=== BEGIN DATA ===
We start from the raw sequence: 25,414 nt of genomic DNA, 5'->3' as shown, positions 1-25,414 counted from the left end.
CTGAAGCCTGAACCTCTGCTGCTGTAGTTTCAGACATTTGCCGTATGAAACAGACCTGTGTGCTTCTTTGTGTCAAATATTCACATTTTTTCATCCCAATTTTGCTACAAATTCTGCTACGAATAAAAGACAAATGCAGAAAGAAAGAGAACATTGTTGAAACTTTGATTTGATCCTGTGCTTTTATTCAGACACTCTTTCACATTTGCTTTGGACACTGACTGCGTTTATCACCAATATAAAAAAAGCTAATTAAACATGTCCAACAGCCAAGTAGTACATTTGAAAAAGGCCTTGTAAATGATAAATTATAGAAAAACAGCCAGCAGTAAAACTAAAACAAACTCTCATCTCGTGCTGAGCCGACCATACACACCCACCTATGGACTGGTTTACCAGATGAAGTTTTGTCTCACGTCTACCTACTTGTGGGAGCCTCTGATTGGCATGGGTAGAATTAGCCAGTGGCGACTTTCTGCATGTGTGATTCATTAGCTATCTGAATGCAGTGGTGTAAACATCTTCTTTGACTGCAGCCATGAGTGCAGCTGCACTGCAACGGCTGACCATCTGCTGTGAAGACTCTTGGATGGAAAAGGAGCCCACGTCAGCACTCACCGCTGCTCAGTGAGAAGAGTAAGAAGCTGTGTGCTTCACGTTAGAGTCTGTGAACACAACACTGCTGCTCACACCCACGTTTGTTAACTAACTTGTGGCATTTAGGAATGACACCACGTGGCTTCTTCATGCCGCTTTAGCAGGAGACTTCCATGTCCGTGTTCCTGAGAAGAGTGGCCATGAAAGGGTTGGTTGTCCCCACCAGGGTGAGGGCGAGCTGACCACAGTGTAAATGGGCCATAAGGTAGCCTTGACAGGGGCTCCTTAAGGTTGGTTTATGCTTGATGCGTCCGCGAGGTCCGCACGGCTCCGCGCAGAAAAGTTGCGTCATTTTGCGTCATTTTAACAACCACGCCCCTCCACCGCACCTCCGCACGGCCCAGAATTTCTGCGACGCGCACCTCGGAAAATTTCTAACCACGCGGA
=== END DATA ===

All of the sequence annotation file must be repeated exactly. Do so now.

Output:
We start from the raw sequence: 25,414 nt of genomic DNA, 5'->3' as shown, positions 1-25,414 counted from the left end.
CTGAAGCCTGAACCTCTGCTGCTGTAGTTTCAGACATTTGCCGTATGAAACAGACCTGTGTGCTTCTTTGTGTCAAATATTCACATTTTTTCATCCCAATTTTGCTACAAATTCTGCTACGAATAAAAGACAAATGCAGAAAGAAAGAGAACATTGTTGAAACTTTGATTTGATCCTGTGCTTTTATTCAGACACTCTTTCACATTTGCTTTGGACACTGACTGCGTTTATCACCAATATAAAAAAAGCTAATTAAACATGTCCAACAGCCAAGTAGTACATTTGAAAAAGGCCTTGTAAATGATAAATTATAGAAAAACAGCCAGCAGTAAAACTAAAACAAACTCTCATCTCGTGCTGAGCCGACCATACACACCCACCTATGGACTGGTTTACCAGATGAAGTTTTGTCTCACGTCTACCTACTTGTGGGAGCCTCTGATTGGCATGGGTAGAATTAGCCAGTGGCGACTTTCTGCATGTGTGATTCATTAGCTATCTGAATGCAGTGGTGTAAACATCTTCTTTGACTGCAGCCATGAGTGCAGCTGCACTGCAACGGCTGACCATCTGCTGTGAAGACTCTTGGATGGAAAAGGAGCCCACGTCAGCACTCACCGCTGCTCAGTGAGAAGAGTAAGAAGCTGTGTGCTTCACGTTAGAGTCTGTGAACACAACACTGCTGCTCACACCCACGTTTGTTAACTAACTTGTGGCATTTAGGAATGACACCACGTGGCTTCTTCATGCCGCTTTAGCAGGAGACTTCCATGTCCGTGTTCCTGAGAAGAGTGGCCATGAAAGGGTTGGTTGTCCCCACCAGGGTGAGGGCGAGCTGACCACAGTGTAAATGGGCCATAAGGTAGCCTTGACAGGGGCTCCTTAAGGTTGGTTTATGCTTGATGCGTCCGCGAGGTCCGCACGGCTCCGCGCAGAAAAGTTGCGTCATTTTGCGTCATTTTAACAACCACGCCCCTCCACCGCACCTCCGCACGGCCCAGAATTTCTGCGACGCGCACCTCGGAAAATTTCTAACCACGCGGA